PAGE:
Proposed changes to Facebook's privacy policy could see the social network expanding their facial recognition database. / AFP/Getty Images

Changes would  not affect European users but imply Facebook's continuing desire to use the contentious technology

Facebook is considering expanding its facial recognition database by incorporating the majority of its members' profile pictures.

The move would add more than a billion faces to the program with the intention being to improve the site’s ‘Tag Suggest’ feature. This technology currently works by automatically identifying faces in uploaded photos by comparing them to previously tagged snaps.

The update would utilise user’s profile picture as a template to make recognition and suggested tags quicker. Speaking to Reuters, Facebook Chief Privacy Officer Erin said “Our goal is to facilitate tagging so that people know when there are photos of them on our service.”

Users unhappy with the idea of facial recognition can choose to opt out of the ‘Tag Suggest’ feature altogether, which would remove the user’s image from the proposed database.

The proposed changes would not affect European customers as the social network was forced to disable its facial recognition technology and delete its database in early 2013. This was in response to an investigation by privacy authorities in Ireland and Germany that started in October 2012.

In the US however, the system has stayed in place, with this most recent change suggesting the technology might be more freely applied in the future.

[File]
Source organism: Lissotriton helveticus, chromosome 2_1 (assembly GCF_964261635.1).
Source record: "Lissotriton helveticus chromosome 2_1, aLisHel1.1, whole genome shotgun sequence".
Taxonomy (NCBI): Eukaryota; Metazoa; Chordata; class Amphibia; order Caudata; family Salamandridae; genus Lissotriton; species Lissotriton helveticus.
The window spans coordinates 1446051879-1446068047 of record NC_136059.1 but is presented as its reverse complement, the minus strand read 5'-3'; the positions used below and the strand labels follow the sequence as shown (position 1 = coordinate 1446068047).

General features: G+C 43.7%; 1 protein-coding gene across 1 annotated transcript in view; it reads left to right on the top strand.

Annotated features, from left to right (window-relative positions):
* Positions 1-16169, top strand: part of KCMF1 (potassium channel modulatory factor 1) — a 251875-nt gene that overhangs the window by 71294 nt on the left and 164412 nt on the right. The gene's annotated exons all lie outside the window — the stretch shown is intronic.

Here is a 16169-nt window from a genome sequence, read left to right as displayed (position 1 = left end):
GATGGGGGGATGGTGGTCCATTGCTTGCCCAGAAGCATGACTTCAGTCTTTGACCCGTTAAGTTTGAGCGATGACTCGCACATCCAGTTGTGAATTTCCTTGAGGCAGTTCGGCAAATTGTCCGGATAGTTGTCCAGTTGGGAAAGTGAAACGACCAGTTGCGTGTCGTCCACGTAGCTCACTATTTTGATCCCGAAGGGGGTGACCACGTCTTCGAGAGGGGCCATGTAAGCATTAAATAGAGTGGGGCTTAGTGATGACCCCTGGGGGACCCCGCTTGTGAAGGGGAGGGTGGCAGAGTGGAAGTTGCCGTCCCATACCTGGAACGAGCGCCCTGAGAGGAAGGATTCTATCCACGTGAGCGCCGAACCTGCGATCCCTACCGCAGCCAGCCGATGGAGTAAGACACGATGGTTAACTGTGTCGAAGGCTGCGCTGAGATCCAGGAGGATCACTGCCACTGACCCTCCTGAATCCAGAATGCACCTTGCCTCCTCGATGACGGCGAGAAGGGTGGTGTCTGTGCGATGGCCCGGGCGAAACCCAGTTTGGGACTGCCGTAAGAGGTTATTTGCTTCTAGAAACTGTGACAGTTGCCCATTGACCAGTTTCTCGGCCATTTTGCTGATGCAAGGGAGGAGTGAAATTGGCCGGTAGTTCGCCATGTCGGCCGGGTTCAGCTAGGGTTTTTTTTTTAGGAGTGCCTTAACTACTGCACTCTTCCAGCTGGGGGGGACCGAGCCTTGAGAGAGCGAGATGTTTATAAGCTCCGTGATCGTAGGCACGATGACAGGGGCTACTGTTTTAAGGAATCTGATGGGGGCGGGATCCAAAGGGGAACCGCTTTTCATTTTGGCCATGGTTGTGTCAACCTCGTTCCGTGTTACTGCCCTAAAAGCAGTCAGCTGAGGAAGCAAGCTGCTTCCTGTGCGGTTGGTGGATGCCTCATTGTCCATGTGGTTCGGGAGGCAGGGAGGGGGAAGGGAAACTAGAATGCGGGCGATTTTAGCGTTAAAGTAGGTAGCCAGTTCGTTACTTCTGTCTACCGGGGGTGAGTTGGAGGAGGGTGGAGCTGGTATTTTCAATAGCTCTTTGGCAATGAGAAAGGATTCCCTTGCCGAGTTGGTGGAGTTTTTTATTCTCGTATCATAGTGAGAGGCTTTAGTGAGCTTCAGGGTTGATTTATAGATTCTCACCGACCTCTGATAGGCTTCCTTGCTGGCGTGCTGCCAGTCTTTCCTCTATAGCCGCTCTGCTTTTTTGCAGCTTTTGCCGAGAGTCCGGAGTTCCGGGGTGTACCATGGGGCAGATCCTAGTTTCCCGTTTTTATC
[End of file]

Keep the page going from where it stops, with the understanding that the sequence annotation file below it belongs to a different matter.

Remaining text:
"Can I say that we will never use facial recognition technology for any other purposes? Absolutely not," Egan told Reuters. But, she noted, "if we decided to use it in different ways we will continue to provide people transparency about that and we will continue to provide control."

The news comes as a part of a wider update to Facebook’s privacy controls, an aspect of the site that frequently attracts criticism for being misleading and difficult to navigate. As the New York Times noted in their appraisal of the changes, there has been no real attempt to clarify policies and if anything, changes to the agreement’s wording are set against user control.

The previous policy told users:  “You can use your privacy settings to limit how your name and profile picture may be associated with commercial, sponsored, or related content (such as a brand you like) served or enhanced by us.”

But the changed wording implies permission is already granted: “You give us permission to use your name, and profile picture, content, and information in connection with commercial, sponsored, or related content (such as a brand you like) served or enhanced by us.”